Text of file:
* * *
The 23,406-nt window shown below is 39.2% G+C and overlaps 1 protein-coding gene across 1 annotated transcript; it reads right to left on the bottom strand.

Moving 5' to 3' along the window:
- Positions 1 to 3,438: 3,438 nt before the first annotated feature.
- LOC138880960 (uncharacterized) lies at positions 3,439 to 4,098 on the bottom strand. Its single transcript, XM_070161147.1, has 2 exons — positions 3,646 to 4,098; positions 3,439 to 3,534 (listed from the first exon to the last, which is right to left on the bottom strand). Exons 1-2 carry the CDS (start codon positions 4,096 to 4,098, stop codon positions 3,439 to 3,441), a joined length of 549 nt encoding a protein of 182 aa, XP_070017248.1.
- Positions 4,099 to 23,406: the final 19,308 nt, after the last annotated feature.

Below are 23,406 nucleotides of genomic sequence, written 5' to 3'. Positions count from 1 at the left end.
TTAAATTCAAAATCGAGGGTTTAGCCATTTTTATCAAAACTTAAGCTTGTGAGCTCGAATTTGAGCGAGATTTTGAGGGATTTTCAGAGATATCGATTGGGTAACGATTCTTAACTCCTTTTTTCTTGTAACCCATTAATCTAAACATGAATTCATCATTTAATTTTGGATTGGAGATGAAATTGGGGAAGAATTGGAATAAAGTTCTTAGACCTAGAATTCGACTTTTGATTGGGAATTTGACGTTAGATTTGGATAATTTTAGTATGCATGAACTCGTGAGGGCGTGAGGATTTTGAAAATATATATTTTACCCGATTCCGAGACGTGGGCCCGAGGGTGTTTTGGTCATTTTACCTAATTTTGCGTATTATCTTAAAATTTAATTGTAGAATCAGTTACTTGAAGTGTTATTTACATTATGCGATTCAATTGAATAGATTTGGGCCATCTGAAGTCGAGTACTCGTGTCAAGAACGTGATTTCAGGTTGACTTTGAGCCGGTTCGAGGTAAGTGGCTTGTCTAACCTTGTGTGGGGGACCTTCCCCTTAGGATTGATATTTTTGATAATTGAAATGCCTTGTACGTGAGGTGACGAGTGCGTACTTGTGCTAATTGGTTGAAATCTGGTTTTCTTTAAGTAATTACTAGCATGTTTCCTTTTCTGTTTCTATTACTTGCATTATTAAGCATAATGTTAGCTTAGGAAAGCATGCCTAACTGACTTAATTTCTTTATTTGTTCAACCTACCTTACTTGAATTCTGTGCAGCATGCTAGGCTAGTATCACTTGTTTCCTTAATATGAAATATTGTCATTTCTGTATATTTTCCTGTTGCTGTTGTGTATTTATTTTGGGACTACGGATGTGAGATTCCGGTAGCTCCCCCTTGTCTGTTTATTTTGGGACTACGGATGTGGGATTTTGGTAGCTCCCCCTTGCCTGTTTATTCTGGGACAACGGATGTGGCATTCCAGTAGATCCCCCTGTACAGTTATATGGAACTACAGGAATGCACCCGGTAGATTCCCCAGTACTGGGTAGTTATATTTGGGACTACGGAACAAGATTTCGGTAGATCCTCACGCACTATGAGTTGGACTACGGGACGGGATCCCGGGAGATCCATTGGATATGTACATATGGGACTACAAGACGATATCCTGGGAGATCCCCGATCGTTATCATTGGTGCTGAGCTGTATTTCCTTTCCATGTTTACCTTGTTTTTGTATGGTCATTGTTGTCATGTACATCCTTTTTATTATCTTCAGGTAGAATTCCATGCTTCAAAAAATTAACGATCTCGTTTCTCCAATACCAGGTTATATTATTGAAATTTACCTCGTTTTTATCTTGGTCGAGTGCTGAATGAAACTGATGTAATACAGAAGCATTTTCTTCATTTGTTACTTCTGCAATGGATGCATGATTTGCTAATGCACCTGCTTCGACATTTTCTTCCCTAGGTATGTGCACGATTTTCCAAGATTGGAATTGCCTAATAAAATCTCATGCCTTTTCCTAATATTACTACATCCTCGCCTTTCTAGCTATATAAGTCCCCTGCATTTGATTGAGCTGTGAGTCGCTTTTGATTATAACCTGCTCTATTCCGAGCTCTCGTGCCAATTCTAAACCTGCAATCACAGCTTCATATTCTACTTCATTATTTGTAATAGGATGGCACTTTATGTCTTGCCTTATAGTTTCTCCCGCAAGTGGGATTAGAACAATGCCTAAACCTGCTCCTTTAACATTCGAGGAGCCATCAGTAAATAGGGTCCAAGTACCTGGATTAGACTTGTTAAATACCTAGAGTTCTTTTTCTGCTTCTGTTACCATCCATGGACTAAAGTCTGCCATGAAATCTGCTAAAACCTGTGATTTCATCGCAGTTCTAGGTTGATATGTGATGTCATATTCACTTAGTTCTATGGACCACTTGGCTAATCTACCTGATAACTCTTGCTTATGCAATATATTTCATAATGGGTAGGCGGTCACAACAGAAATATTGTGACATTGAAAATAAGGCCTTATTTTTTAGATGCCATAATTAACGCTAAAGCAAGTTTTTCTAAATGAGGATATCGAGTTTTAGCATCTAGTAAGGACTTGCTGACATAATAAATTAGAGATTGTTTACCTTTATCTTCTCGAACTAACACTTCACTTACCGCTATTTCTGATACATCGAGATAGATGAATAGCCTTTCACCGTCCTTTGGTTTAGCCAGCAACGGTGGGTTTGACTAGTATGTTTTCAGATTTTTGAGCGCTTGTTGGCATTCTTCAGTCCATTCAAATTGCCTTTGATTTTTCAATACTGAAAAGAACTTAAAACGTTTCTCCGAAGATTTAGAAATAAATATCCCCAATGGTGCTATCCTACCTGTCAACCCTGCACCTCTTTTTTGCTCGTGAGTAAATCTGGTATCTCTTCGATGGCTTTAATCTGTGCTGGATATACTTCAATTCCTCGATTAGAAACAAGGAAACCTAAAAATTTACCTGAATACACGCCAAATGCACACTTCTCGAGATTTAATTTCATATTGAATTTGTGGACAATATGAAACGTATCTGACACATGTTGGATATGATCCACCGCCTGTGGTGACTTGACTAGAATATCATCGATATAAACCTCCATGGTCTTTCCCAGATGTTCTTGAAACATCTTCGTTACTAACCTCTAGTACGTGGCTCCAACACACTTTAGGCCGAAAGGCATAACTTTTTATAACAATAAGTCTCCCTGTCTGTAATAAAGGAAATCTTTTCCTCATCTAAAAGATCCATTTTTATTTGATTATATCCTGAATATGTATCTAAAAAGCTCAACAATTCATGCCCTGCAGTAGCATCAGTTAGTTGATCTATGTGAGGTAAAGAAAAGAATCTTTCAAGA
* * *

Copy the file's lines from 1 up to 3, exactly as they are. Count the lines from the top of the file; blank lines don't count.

The 23,406-nt window shown below is 39.2% G+C and overlaps 1 protein-coding gene across 1 annotated transcript; it reads right to left on the bottom strand.

Moving 5' to 3' along the window:
- Positions 1 to 3,438: 3,438 nt before the first annotated feature.